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Introduction to Career Clusters

What are career clusters?

In our economy, there are hundreds of occupations and numerous ways of grouping them. The classification system most commonly used in schools and state agencies is the National Career Clusters Framework. This framework groups occupations into sixteen different clusters based on similarities in foundational knowledge and skills needed to achieve career success. The core academic and technical competencies that define each cluster provide the foundation on which students develop more advanced, industry-specific skills.

The benefit of using the National Career Clusters Framework is that occupations are grouped on the basis of shared educational and training requirements. This allows for a more direct link to be established between educational practices and careers. Curriculum and programs of study can be developed that incorporate foundational skills that are essential to success in specific fields. Furthermore, clear pathways can be established that can guide students in selecting programs of study that will support their employment goals.

What are career pathways?

Within each cluster, pathways have been identified that focus on smaller subsets of related occupations. Career pathways have their own knowledge and skill requirements that support success in occupations aligned with the pathway. Courses and training programs are typically outlined in career pathways that can guide students as they develop and maintain progress toward career goals. While clusters provide a broad picture of foundational skills, pathways can help students focus on specific occupations and develop clear, more informed educational plans.

The sixteen career clusters are these:

  • Agriculture, food and natural resources
  • Architecture and construction
  • Arts, audio/video technology and communications
  • Business, management and administration
  • Education and training
  • Finance
  • Government and public administration
  • Health science
  • Hospitality and tourism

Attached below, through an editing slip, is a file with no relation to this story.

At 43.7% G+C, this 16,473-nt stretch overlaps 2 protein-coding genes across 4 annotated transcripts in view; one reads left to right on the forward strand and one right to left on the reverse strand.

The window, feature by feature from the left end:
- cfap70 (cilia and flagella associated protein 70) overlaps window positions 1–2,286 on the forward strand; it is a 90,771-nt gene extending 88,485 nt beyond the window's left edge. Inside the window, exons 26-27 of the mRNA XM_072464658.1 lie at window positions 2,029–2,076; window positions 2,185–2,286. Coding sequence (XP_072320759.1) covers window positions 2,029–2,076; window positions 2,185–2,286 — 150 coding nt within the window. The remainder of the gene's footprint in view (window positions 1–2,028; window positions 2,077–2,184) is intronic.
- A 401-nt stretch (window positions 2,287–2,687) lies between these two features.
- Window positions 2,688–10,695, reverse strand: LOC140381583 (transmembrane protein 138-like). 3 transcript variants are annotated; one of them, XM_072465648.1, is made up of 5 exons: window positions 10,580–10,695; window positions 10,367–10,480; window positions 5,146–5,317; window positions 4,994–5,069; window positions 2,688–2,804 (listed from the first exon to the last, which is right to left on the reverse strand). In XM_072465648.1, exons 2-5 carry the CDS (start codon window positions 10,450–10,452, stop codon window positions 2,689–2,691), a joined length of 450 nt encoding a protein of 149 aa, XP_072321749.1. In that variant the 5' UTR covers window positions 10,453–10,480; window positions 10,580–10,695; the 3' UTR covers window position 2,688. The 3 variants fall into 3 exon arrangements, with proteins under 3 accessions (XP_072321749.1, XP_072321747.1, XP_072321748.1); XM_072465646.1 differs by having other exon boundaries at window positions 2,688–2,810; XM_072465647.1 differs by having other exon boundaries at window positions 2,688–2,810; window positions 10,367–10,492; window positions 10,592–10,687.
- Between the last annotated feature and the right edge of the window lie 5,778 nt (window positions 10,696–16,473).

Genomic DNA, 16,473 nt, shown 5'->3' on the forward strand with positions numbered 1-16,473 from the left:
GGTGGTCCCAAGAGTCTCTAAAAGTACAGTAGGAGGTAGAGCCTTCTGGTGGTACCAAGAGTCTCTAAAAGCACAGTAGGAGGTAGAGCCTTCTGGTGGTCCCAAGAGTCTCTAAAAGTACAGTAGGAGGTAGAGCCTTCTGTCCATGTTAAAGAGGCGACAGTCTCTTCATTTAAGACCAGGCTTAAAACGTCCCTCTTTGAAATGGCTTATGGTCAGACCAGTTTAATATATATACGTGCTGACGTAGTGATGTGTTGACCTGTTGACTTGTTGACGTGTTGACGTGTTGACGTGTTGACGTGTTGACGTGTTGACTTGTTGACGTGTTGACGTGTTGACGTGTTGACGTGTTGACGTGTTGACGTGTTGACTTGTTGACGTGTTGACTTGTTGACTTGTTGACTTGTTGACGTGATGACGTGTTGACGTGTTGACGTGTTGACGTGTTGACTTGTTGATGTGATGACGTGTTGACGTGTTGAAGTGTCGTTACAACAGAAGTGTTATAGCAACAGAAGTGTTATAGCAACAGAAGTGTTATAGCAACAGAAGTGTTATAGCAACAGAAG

• Human services
  • Information technology
  • Law, public safety, corrections and security
  • Manufacturing
  • Marketing, sales and service
  • Science technology, engineering and mathematics
  • Transportation, distribution and logistics

When learning about each career cluster and figuring out what students are interested in, you have to first look at essential knowledge and skills.

The second step is to go to CTE areas that are secondary.

The third step when the student understands what CTE area they are interested in, they can go to the career cluster. At this level, students gain knowledge about the career cluster. Here, they could learn about the skills that they would have to have for the career cluster and what kind of schooling that they would need.

The fourth step is to look at the different career pathways that the student can go into in that particular career cluster. Here they have the ability to learn more into the knowledge and credentials that they would need in that field.

The final step for the student is the programs of study. Here they can see the different classes or certificates that they would need to take to be able to become who they want to be.

When students learn about the sixteen career clusters, they become introduced to many different careers that they might not have known about before. They will be able to find a career that they are happy with and are interested in.

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